To Chlor or Not to Chlor?

To Chlor or Not to Chlor?

Woolsafe presents research results on Di-Chlor use in wash tubs

Many professional rug cleaners in North America, who use large capacity wash tubs, feel the need to sanitize the wash liquid to prevent cross contamination and to protect their employees.

They use a commercial product, di-chlor (or Dichlor, PoolSan, Aquasparkle, Clorox Pool&Spa, etc.), marketed extensively to disinfect swimming pools and spas.

It is well known that high concentration chlorine bleaches cause damage to wool fibers and to the dyes used to color wool and other natural and man-made fibers. Therefore, concerns were raised that this practice by rug washers would damage the rugs they are trusted to clean, and The WoolSafe Organisation was asked for guidance.

The WoolSafe Organisation, in its cleaning chemical testing and certification program, does not accept chlorine-based bleaches in approved carpet care products.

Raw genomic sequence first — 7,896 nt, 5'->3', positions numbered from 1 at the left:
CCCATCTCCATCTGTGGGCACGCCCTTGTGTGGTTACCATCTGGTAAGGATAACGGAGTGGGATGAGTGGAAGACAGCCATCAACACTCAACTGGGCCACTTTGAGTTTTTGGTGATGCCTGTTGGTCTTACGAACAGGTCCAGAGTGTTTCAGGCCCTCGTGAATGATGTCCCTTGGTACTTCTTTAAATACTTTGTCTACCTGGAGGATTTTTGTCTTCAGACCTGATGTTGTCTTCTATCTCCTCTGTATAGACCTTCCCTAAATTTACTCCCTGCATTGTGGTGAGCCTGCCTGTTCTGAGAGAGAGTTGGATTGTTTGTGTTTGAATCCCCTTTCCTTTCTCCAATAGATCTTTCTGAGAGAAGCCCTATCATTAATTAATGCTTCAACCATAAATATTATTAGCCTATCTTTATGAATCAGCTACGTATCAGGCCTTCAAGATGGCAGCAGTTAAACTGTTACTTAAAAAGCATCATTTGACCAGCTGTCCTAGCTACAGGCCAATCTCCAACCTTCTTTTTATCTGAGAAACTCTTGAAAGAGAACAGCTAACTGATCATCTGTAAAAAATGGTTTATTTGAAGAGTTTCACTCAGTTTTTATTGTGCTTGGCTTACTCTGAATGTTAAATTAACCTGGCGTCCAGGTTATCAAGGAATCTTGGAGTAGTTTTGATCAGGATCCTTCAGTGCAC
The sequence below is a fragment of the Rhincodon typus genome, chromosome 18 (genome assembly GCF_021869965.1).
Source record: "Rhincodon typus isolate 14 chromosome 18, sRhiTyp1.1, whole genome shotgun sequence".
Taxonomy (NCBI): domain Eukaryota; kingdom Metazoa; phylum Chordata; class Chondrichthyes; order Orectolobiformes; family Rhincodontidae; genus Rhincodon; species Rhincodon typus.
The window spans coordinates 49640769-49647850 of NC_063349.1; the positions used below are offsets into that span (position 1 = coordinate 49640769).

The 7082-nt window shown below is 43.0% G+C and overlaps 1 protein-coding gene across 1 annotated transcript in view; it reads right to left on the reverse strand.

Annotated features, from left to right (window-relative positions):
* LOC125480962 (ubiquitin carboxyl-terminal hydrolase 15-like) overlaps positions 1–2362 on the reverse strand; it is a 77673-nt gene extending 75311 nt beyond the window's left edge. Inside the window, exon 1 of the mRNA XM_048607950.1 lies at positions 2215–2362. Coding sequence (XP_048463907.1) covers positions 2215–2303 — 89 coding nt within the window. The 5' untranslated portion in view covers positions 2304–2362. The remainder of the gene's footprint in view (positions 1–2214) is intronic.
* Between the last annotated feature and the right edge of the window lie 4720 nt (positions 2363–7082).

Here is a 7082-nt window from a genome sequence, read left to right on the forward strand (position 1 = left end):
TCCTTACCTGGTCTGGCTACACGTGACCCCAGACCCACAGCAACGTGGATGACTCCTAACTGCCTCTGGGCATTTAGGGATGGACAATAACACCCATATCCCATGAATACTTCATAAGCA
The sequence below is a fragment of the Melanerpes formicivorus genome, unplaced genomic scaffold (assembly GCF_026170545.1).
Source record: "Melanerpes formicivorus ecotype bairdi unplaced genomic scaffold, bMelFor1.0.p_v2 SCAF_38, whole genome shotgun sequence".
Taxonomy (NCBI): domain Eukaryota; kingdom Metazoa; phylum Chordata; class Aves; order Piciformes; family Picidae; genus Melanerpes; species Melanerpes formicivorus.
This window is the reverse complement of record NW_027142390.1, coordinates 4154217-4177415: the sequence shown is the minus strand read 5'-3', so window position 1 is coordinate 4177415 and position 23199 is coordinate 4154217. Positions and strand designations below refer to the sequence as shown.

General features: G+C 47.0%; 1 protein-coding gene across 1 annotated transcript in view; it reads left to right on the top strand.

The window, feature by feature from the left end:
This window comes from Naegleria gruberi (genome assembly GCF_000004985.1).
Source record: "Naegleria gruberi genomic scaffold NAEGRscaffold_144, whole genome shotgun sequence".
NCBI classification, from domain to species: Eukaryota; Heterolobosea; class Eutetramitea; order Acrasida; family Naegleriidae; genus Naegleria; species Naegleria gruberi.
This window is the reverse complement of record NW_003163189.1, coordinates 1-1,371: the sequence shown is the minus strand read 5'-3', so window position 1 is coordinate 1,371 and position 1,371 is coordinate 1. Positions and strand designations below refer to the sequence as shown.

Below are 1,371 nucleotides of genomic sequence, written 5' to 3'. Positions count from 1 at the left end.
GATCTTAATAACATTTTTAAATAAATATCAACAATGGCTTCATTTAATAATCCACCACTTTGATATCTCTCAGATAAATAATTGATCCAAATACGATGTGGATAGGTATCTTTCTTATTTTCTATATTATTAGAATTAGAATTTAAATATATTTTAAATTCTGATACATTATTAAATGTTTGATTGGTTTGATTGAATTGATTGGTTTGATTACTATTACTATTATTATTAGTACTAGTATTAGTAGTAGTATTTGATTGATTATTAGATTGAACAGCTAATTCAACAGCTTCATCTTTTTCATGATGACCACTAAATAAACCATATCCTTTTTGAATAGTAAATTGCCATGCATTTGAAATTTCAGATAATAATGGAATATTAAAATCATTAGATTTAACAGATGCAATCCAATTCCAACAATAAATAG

However, as di-chlor is added to the washtubs at extremely low concentrations, they agreed to investigate whether or not it would still adversely affect the wool fiber, wool dyes or the structure of rugs – particularly hand-made oriental ones – during cleaning.

WoolSafe investigated the influence of di-chlor concentration and treatment times on:

  • the dyes
  • the strength of the (wool) fiber
  • the rug structure (loss of pile thickness)
We are happy to report the following during Rug Summit 10 by WoolSafe®:  
There was no measurable detrimental impact on wool or the dyes found in rugs being processed in a 1200 gallon Centrum Force wash tub. NO measureable harm at even triple the levels suggested and triple the time spent beyond ordinary normal wash cycle.

Read the complete story here!

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